In an effort to see the shaking woman from “every angle”, Hustvedt discusses automatic writing, autobiographical memory, the doppelganger, post-traumatic stress disorder, biofeedback, hypnosis, hysteria, conversion disorder, brain imaging, the nature of consciousness, our relationship with death, language acquisition, the meaning (or not) of dreams, epilepsy, spiritual experiences, the qualitative experience of pain, voice-hearing and more. On a single (and fairly representative) page we get Husserl, Merleau-Ponty, Simone de Beauvoir, Francis Crick, Patricia Churchland and Tolstoy.

It’s not that any of the above isn’t interesting, it is only that the book feels a little too often disembodied. One wants more of Hustvedt herself. It is, after all, the individual she explicitly sets out to reclaim from theory, reminding us that the particular must illuminate the universal. What all this information does underscore is how the individual, especially one with a problem not easily diagnosed, can find him- or herself floating in a sea of expertise, which may or may not help. For instance, while functional MRI may demonstrate neuroanatomical correlates to a hysterical paralysis or blindness, brain imaging can’t explain conversion disorder or tell doctors how to treat it.

The passages on conversion – a state in which a person seems unconsciously to “create a bad body part or disability to take the blow instead of the ‘I’ ” – are some of the most intriguing in a book that grapples with the mind-body relationship. Also interesting are Hustvedt’s reflections on the place of migraine in her life and the sense of both splitting and unity within the self. A friend who witnessed her second shaking episode told her it was like watching a doctor and a patient in the same body. On the other hand, with regard to migraine: “I cannot really see where the illness ends and I begin . . . The headaches are me, and rejecting them would mean expelling myself from myself.”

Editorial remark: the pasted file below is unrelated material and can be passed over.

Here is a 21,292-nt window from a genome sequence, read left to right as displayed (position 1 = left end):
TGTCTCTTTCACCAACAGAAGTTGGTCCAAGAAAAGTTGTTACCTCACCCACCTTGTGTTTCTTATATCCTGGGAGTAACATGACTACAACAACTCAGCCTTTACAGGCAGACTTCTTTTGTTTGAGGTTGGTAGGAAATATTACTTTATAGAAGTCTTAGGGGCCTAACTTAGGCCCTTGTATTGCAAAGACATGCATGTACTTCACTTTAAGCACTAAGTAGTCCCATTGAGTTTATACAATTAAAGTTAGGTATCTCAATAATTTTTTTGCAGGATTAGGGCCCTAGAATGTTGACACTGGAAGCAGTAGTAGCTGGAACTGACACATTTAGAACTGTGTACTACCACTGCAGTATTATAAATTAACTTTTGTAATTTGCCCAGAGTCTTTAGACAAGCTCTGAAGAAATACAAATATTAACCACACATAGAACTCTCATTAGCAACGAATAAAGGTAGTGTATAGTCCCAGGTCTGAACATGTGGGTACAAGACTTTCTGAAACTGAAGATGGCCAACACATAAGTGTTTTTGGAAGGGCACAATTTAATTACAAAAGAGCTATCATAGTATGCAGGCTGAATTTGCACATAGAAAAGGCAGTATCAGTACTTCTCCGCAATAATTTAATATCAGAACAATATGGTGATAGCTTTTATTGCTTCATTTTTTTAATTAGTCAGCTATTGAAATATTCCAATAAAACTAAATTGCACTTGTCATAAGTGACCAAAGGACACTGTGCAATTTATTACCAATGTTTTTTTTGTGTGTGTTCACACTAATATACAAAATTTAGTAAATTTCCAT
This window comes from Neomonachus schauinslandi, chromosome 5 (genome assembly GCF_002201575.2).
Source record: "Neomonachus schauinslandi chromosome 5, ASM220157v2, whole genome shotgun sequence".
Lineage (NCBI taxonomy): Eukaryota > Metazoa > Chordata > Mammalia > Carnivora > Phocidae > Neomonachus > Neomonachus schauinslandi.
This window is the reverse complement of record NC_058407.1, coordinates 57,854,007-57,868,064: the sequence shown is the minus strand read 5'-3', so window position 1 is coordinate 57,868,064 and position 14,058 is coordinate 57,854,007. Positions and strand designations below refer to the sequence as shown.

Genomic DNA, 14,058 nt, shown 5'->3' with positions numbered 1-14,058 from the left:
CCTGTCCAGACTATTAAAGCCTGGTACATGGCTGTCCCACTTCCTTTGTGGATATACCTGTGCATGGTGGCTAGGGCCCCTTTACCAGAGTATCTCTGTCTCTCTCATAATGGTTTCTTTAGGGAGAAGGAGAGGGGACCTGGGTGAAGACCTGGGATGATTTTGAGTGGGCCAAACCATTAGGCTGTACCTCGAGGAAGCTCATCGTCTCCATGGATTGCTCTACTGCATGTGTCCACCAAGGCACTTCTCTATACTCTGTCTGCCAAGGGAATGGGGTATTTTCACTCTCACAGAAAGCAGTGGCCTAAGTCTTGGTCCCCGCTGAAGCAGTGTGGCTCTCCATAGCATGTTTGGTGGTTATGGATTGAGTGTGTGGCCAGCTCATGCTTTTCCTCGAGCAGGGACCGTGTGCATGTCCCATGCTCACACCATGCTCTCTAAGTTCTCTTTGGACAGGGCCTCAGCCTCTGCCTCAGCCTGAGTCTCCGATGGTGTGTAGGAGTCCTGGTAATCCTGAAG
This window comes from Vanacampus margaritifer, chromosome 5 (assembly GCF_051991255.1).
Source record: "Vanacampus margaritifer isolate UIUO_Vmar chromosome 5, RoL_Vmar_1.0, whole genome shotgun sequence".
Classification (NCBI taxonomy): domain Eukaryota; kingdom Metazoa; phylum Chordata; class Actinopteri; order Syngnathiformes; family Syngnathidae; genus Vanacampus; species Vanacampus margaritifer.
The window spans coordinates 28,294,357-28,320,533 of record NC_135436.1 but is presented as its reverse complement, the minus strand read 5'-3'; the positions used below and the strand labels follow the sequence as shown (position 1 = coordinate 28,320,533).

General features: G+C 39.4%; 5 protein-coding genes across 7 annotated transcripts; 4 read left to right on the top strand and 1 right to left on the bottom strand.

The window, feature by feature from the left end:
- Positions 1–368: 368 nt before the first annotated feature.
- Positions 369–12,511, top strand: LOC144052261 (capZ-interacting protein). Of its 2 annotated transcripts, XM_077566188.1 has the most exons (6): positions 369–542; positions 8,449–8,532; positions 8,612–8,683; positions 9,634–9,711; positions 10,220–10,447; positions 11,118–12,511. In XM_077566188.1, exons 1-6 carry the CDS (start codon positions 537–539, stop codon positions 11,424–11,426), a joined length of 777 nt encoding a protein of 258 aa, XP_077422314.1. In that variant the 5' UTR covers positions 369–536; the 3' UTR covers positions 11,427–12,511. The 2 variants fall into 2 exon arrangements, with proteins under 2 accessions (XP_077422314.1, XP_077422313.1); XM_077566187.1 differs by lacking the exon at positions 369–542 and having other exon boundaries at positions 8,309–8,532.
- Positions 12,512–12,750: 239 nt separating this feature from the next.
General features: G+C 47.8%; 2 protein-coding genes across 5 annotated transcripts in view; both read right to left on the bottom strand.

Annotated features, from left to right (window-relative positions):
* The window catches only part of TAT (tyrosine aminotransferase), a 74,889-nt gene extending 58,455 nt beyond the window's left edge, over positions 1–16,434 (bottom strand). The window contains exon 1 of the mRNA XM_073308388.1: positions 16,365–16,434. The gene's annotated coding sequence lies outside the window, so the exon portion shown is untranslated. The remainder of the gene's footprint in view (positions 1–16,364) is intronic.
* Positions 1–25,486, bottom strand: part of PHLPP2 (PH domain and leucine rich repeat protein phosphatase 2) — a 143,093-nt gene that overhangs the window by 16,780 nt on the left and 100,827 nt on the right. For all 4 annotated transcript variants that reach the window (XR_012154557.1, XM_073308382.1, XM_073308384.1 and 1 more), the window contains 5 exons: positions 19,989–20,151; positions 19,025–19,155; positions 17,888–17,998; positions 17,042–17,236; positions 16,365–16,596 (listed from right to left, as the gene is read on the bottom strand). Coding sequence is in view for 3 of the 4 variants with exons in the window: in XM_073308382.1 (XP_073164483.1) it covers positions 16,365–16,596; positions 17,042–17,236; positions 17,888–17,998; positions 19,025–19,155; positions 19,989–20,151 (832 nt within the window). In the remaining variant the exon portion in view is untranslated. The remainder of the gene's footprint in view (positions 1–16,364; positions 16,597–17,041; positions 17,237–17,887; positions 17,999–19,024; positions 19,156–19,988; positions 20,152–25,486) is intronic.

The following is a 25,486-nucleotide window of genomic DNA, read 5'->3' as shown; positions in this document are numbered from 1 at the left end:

The Shaking Womanfalls into the category of work in which a personal narrative of illness interweaves with social, historical, philosophical and medical explication. Hustvedt’s undertaking here is sincere and intellectually rigorous, and readers curious about the intersections of neurology, psychiatry and psychoanalysis will find the book of great interest.

Ultimately, she arrives at no clear explanation for her shaking. Citing Hebb’s law – neurons that fire together wire together – she notes: “The more I shake, the more likely it is that I’ll shake in the future. Can I say that the shaking woman is a repeatedly activated pattern of firing neurons and stress hormones released in an involuntary response, which is then dampened as I keep my cool . . . convinced that I am not really in any danger? Is that all there is to it?”

Unlikely. And, as much as one imagines she would like a neat diagnosis, one also senses that Hustvedt feels a grudging admiration for these maladies that won’t easily surrender their secrets. For even as she revels in the advances of neuroscience, she holds fast to the view that it is in these moments of elusiveness that we are most interestingly human.


Molly McCloskey is a novelist and short-story writer. She has recently completed a non-fiction book on schizophrenia and the family, and is currently the Writer Fellow at Trinity College Dublin